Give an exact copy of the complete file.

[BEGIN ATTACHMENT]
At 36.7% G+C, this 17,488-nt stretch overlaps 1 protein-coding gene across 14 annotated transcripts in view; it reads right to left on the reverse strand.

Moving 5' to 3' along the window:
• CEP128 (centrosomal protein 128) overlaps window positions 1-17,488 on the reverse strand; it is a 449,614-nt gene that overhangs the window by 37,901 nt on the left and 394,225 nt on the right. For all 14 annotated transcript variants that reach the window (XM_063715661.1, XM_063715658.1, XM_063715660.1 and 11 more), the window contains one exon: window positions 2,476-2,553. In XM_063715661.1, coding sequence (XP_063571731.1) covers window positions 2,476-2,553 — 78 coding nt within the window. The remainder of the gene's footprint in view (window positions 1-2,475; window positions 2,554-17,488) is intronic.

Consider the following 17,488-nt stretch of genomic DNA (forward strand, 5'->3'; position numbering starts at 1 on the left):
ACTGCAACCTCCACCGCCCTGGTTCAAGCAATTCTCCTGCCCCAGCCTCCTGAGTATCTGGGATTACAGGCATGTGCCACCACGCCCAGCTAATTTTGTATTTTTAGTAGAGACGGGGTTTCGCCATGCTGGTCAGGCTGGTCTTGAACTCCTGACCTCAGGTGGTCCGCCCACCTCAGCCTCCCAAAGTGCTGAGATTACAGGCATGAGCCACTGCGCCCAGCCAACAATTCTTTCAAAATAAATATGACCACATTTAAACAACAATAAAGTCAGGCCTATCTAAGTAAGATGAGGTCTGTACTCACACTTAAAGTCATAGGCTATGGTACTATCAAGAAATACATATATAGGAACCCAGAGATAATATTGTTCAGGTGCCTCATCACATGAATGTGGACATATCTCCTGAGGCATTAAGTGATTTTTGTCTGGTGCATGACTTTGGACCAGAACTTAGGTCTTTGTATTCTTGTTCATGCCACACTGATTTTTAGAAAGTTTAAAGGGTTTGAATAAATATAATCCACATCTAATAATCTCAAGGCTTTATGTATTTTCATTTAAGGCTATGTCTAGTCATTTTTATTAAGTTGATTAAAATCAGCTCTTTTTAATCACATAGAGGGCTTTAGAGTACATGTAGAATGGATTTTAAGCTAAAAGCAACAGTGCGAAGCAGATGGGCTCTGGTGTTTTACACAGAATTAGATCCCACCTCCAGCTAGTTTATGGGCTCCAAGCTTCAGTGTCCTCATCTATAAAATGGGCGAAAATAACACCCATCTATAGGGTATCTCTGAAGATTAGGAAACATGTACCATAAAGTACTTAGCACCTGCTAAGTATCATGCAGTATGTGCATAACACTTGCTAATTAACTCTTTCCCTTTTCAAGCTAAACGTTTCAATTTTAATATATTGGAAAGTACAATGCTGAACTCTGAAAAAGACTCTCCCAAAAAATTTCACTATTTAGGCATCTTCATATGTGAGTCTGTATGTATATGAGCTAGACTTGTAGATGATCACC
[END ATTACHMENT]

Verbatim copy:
At 36.7% G+C, this 17,488-nt stretch overlaps 1 protein-coding gene across 14 annotated transcripts in view; it reads right to left on the reverse strand.

Moving 5' to 3' along the window:
• CEP128 (centrosomal protein 128) overlaps window positions 1-17,488 on the reverse strand; it is a 449,614-nt gene that overhangs the window by 37,901 nt on the left and 394,225 nt on the right. For all 14 annotated transcript variants that reach the window (XM_063715661.1, XM_063715658.1, XM_063715660.1 and 11 more), the window contains one exon: window positions 2,476-2,553. In XM_063715661.1, coding sequence (XP_063571731.1) covers window positions 2,476-2,553 — 78 coding nt within the window. The remainder of the gene's footprint in view (window positions 1-2,475; window positions 2,554-17,488) is intronic.

Consider the following 17,488-nt stretch of genomic DNA (forward strand, 5'->3'; position numbering starts at 1 on the left):
ACTGCAACCTCCACCGCCCTGGTTCAAGCAATTCTCCTGCCCCAGCCTCCTGAGTATCTGGGATTACAGGCATGTGCCACCACGCCCAGCTAATTTTGTATTTTTAGTAGAGACGGGGTTTCGCCATGCTGGTCAGGCTGGTCTTGAACTCCTGACCTCAGGTGGTCCGCCCACCTCAGCCTCCCAAAGTGCTGAGATTACAGGCATGAGCCACTGCGCCCAGCCAACAATTCTTTCAAAATAAATATGACCACATTTAAACAACAATAAAGTCAGGCCTATCTAAGTAAGATGAGGTCTGTACTCACACTTAAAGTCATAGGCTATGGTACTATCAAGAAATACATATATAGGAACCCAGAGATAATATTGTTCAGGTGCCTCATCACATGAATGTGGACATATCTCCTGAGGCATTAAGTGATTTTTGTCTGGTGCATGACTTTGGACCAGAACTTAGGTCTTTGTATTCTTGTTCATGCCACACTGATTTTTAGAAAGTTTAAAGGGTTTGAATAAATATAATCCACATCTAATAATCTCAAGGCTTTATGTATTTTCATTTAAGGCTATGTCTAGTCATTTTTATTAAGTTGATTAAAATCAGCTCTTTTTAATCACATAGAGGGCTTTAGAGTACATGTAGAATGGATTTTAAGCTAAAAGCAACAGTGCGAAGCAGATGGGCTCTGGTGTTTTACACAGAATTAGATCCCACCTCCAGCTAGTTTATGGGCTCCAAGCTTCAGTGTCCTCATCTATAAAATGGGCGAAAATAACACCCATCTATAGGGTATCTCTGAAGATTAGGAAACATGTACCATAAAGTACTTAGCACCTGCTAAGTATCATGCAGTATGTGCATAACACTTGCTAATTAACTCTTTCCCTTTTCAAGCTAAACGTTTCAATTTTAATATATTGGAAAGTACAATGCTGAACTCTGAAAAAGACTCTCCCAAAAAATTTCACTATTTAGGCATCTTCATATGTGAGTCTGTATGTATATGAGCTAGACTTGTAGATGATCACC